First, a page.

UPDATED: Plane wreckage that washed up on a tiny Indian Ocean island will be sent to France for investigation, as hopes mounted Thursday the mysterious object could unlock the riddle of missing flight MH370.
Published: 30 July 2015 08:30 CEST Updated: 30 July 2015 16:55 CEST
Policeman and gendarmes with the piece of unidentified aircraft found in the coastal area of Saint-Andre de la Reunion. Photo: AFP
After a fruitless 16-month search for the Malaysia Airlines plane, the discovery of a piece of a plane wing offered up the bittersweet hope of closure to the families of 239 people who seemingly disappeared into thin air on the doomed flight.
Malaysian Prime Minister Najib Razak said the two-metre (six-foot) long piece of wreckage found on the French island of La Reunion was “very likely” from a Boeing 777, but it remained to be seen if it indeed came from MH370.
Malaysian investigators arrived on the island to study the object and a French military helicopter slowly circled the area above the island where the debris washed up on a rocky beach.
What seemed to be a part of a suitcase was also found at the site.
“The piece of luggage was here since yesterday but nobody really paid attention,” said Johnny Begue (pictured above), a member of a local clean-up association who found the long piece of wreckage believed to be a part of a plane wing.
The fragment of material includes the closed zip.
“It is really weird, it gives me the shivers,” said Begue.
The plane vanished at night over the South China Sea after mysteriously diverting from its north-bound route from Kuala Lumpur to Beijing.
(Officials transport the debris from the beach. Photo: AFP)
No physical evidence
Authorities involved in an Australian-led search believe it diverted for some unknown reason to the southern Indian Ocean, where it went down.
But no physical evidence has ever been found and Malaysian authorities in January declared that all on board were presumed dead.
One witness in La Reunion said the object was “covered in shells”, indicating it had been in the water for a long period of time.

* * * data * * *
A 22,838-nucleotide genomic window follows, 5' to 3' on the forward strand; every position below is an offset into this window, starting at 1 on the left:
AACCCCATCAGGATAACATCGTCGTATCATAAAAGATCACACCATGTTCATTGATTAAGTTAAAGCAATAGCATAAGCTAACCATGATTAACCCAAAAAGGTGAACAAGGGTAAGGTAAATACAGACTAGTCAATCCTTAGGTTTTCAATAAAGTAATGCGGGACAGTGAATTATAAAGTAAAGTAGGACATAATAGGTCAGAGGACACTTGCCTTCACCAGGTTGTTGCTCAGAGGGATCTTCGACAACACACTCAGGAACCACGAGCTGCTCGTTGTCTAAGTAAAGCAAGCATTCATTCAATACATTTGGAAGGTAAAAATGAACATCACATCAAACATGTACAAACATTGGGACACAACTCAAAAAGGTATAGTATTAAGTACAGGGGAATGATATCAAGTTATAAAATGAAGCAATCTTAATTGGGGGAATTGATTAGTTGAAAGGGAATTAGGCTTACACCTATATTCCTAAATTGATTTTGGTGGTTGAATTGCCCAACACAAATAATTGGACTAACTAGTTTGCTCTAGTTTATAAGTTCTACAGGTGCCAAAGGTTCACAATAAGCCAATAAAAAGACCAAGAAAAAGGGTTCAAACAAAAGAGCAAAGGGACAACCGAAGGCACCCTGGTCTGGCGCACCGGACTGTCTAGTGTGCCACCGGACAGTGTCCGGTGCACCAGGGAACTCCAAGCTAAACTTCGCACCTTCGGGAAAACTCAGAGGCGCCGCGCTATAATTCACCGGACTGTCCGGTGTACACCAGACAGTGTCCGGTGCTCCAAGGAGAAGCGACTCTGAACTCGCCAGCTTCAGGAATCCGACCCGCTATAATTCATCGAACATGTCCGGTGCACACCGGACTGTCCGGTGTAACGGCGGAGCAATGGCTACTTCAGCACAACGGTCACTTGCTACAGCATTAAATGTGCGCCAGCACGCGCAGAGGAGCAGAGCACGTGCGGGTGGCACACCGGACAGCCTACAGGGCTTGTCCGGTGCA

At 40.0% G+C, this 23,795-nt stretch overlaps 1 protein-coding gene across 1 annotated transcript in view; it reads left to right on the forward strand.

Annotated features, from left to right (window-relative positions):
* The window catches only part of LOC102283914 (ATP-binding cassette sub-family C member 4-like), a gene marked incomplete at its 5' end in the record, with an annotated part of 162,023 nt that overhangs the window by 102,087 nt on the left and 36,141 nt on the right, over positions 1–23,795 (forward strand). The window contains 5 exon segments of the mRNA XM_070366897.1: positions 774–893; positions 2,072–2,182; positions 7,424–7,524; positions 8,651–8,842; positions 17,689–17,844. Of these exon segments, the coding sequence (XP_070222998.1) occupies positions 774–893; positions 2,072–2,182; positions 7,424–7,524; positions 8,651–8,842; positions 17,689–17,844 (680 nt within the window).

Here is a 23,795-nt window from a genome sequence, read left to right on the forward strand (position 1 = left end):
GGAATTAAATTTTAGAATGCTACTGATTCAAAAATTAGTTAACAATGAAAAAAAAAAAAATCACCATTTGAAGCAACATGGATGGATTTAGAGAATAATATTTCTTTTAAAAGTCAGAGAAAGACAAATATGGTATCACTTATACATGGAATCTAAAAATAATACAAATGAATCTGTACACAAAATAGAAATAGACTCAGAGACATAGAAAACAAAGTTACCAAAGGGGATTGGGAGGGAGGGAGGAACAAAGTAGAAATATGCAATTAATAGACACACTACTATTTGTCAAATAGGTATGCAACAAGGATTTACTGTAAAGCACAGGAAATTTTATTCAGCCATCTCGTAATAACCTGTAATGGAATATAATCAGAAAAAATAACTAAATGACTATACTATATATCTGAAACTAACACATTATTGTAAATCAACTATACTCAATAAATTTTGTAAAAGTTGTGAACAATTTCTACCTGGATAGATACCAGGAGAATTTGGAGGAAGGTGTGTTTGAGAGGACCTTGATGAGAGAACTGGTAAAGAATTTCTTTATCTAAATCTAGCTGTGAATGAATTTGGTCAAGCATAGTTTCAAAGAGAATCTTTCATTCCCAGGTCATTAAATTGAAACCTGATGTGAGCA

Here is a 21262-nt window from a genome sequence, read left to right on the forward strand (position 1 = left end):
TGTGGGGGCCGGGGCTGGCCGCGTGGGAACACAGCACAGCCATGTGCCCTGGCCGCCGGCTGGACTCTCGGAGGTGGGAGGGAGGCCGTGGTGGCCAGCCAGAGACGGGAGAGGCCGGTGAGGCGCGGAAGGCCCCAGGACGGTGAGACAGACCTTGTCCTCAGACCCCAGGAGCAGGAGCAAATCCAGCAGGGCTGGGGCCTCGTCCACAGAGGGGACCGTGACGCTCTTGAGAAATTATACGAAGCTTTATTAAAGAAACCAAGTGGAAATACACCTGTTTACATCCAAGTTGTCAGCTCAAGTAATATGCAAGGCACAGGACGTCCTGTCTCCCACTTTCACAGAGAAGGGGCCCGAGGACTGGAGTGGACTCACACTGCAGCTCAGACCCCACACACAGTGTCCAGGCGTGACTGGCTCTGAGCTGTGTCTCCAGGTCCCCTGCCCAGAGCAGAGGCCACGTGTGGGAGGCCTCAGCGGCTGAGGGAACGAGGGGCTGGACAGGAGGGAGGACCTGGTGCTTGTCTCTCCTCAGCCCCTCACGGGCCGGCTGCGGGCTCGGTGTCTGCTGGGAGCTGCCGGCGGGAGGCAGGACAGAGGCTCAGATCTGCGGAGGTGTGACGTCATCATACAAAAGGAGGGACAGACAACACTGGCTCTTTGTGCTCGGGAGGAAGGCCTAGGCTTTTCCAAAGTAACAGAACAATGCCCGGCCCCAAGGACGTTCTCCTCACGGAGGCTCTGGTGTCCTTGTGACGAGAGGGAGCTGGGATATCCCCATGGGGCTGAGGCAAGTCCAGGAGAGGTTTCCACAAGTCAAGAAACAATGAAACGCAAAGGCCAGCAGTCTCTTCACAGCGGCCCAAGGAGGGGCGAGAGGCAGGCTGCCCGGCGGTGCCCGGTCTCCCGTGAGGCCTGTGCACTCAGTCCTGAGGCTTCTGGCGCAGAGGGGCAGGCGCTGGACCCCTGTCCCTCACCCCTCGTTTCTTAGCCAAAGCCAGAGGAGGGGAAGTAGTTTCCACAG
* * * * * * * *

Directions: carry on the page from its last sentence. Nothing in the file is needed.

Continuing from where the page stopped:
Xavier Tytelman, an expert in aviation security, said local media photos of the object showed “incredible similarities” with a Boeing 777 part called a flaperon.
However, excitement over the discovery was tempered by the fact that planes have gone down in the region before, including a South African Airways Boeing 747 that crashed near the island of Mauritius in 1987, killing all 159 people on board.
An Australian-led operation has scoured more than 50,000 square kilometres (19,000 square miles) of the seafloor, about 60 percent of a search zone in the Indian Ocean determined via expert analysis of signals from MH370 that were detected by a satellite.
But search vessels towing 10-kilometre (6-mile) cables fitted with sophisticated sonar systems have turned up no sign of MH370.
La Reunion lies about 4,000 kilometres from the area considered the most likely impact zone, but oceanographers and other experts involved in online discussion over the find said oceanic currents could have carried it there.
(A closer look at the debris. Photo: BFM TV screengrab)
Angry next of kin have accused Malaysia's government of incompetence, secrecy, and insensitivity toward relatives, and many question the focus on
the southern Indian Ocean.
Relatives said they were trying to keep their emotions in check until verification is complete.
“We have mixed feelings. If this is true, at least I know I can have peace and give my husband a proper send-off. But part of us still hopes they are out there alive somewhere,” said Jacquita Gonzales.
Her husband Patrick Gomes was the flight's cabin crew supervisor.
Sara Weeks, sister of MH370 passenger Paul Weeks of New Zealand, said she was happy the debris was in French hands.
“They've (Malaysia) just been incompetent, so at least it's in the hands of someone else and we may get some answers a little bit quicker,” she told Fairfax New Zealand.
Speculation on the cause of the plane's disappearance has focused primarily on a possible mechanical or structural failure, a hijacking or terror plot, or rogue pilot action.
However, nothing has emerged to substantiate any scenario, sustaining a flow of conspiracy theories, with books, documentaries and a thriving online debate positing a range of possibilities.
These include suggestions that the plane was diverted to Kazakhstan, or commandeered to be used as a “flying bomb” headed for US military
installations on the Diego Garcia atoll, and was shot down by the Americans.
The United States has dismissed this.
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